Cover Image
close this bookMinor Surgical Procedures in Remote Areas (MSF, 1989, 172 p.)
close this folderChapter 3: Catheterisation and drainage
View the documentCatheterisation of large veins
View the documentLumbar puncture
View the documentPleural puncture
View the documentThoracic drainage
View the documentPericardial puncture
View the documentDrainage of ascites and intra-peritoneal perfusion
View the documentPuncture and drainage of the knee

Thoracic drainage

Drainage of liquid or air between the two pleural layers.


Pneumothorax, hemothorax, empyema.


· For local anesthetic

· Drapes and sterile gloves

· 2 Kelly forceps, 1 scalpel

· 1 thoracic drain with trochar (type Monod) or a tubular catheter

· Connecting pipe

· Bottle containing an antiseptic solution (chlorhexidine (+ cetrimide), see table page 7)

· Non resorbable suture material (Dec 3 or 2/0).

Technique with or without a trochar

Figure 54

· Patient in sitting position

· Disinfect the skin with polyvidone iodine (see table page 7).

· Puncture point: on the anterior axillary fine, posterior to pectoralis major, above the nipple, which corresponds to the 4th intercostal space, 4 finger breadths from the axilla, at the superior edge of the inferior rib. (This point is considered the least dangerous, avoiding organ puncture. Theoretically it is too low for treatment of a pneumothorax and too high for treatment of a purulent pleural discharge).

· ATTENTION: there is often a tendency to longer the needle and therefore to risk a hepatic or splenic puncture.

· Inject local anesthetic (lidocaine 1 %) at the site of the puncture, cross all tissue plains until the discharging site is reached and then remove the needle while aspirating.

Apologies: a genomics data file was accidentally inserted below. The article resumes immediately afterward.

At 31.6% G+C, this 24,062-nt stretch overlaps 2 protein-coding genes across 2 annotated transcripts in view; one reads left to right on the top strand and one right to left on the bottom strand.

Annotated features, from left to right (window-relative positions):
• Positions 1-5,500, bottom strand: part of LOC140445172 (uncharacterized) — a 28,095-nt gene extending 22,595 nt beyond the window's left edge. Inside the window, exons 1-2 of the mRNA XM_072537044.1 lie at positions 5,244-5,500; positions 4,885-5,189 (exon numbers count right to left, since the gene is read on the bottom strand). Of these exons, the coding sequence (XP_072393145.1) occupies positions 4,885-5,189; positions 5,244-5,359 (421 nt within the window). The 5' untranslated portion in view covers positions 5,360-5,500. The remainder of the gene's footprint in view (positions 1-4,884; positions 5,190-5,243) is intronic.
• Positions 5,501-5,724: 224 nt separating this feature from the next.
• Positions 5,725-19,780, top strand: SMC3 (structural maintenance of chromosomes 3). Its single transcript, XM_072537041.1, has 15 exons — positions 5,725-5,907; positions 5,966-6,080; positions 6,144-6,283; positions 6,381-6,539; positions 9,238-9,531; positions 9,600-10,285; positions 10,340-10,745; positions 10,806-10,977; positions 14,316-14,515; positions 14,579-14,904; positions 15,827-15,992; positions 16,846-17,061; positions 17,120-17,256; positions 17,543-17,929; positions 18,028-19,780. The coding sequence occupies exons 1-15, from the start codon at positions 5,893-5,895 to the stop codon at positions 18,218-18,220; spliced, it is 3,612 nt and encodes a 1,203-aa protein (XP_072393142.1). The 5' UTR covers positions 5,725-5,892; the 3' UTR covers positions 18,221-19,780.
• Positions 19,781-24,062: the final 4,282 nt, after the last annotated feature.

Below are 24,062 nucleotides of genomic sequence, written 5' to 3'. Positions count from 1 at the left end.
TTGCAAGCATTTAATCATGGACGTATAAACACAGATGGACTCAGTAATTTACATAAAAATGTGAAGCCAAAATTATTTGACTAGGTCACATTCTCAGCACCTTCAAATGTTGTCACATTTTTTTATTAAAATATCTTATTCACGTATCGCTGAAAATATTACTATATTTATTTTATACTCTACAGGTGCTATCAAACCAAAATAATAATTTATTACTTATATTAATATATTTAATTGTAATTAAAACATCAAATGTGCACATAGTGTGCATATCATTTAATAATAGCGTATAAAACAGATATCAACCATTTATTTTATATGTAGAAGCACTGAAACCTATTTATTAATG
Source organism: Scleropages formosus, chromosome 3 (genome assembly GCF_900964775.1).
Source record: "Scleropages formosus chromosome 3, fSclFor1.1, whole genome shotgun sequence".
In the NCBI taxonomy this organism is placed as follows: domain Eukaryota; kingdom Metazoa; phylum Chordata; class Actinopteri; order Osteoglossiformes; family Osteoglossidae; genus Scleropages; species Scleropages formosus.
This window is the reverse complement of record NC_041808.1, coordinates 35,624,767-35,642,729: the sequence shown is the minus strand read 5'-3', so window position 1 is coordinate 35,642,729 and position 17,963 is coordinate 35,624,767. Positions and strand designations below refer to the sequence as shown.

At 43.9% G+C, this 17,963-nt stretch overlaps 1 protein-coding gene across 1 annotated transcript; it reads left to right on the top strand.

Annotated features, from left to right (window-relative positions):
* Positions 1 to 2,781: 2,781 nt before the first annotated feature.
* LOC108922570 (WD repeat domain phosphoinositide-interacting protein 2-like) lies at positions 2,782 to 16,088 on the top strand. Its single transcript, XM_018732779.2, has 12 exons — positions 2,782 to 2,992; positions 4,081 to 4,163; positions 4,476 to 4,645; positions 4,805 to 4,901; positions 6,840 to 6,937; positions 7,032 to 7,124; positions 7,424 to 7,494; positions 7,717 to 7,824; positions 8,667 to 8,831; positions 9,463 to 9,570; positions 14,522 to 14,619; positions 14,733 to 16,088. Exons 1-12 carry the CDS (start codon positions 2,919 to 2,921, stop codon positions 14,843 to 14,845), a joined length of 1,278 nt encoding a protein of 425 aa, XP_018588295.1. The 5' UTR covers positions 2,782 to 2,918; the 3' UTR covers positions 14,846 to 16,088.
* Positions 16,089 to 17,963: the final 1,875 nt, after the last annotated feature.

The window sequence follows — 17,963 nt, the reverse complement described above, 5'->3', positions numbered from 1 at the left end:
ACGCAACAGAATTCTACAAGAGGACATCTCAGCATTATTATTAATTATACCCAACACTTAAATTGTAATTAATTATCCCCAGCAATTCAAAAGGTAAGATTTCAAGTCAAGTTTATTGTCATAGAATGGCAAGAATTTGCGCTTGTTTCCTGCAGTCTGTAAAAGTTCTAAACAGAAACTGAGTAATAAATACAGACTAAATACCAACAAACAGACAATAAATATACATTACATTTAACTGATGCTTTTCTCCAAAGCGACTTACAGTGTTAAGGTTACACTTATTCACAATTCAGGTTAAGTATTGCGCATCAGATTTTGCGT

· Make a transverse incision of 1 cm with a scalpel in the cutaneous and subcutaneous tissues at the superior border of the inferior rib.


Drain without a trocar

· Introduce a pair of Kelly forceps into the incision at the smooth border of the rib and gently separate the intercostal muscle fibres, then perforate the pleura. Next, introduce the drain (with intrapleural perforations) between the clasps of the Kellys. ensuring that the other end of the drain is clamped.

· Introduce the drain until it is estimated that the perforations are within the pleura, knowing that the thickness of the well is about 3 cm (figure 55).


Drain with trocar

Figures 56, 57, 58

· Push firmly, until the pleura is reached, rotating the trocar with one hand and using the index finger on the trocar as a guard to prevent rapid entry.

· Remove the stylette and cover the end of the trochar with a finger. Then introduce the clamped drain.

· Remove the trocar as far as the chest wall and clamp the drain above the trocar.

· ATTENTION: during the few seconds when air can enter through the trochar, ask the patient to stop breathing in order to prevent air entry.

· Attach the drain to a drainage tube connected by an airtight seal to a bottle containing an antiseptic solution. The tube should be placed in the solution.




The drain must be fixed to the skin:

· Use non resorbable suture material (Dec 3 or 2/0).

· Suture the drain to one of the edges of the wound and make a knot to ensure that the connection is airtight. Then criss-cross the suture material along the drain and fasten with a knot.

Additional suture

Attach another suture to the skin and around the drain, leave it long and knotted.


Anti-reflux system

Figures 60, 61

A sterilised anti-reflux valve is normally used, but if not available in the case of a pneumothorax, the end of a surgical glove attached to the drain acts as a valve.




Removal of the drain

When the draininage is complete:

· Cut the knot of the additional suture and the knot fixed to the drain.

· Make a bow with the additional suture.

· Ask the patient to stop breathing while an assistant removes the drain.

· Tie the knot and the additional suture will close the puncture wound.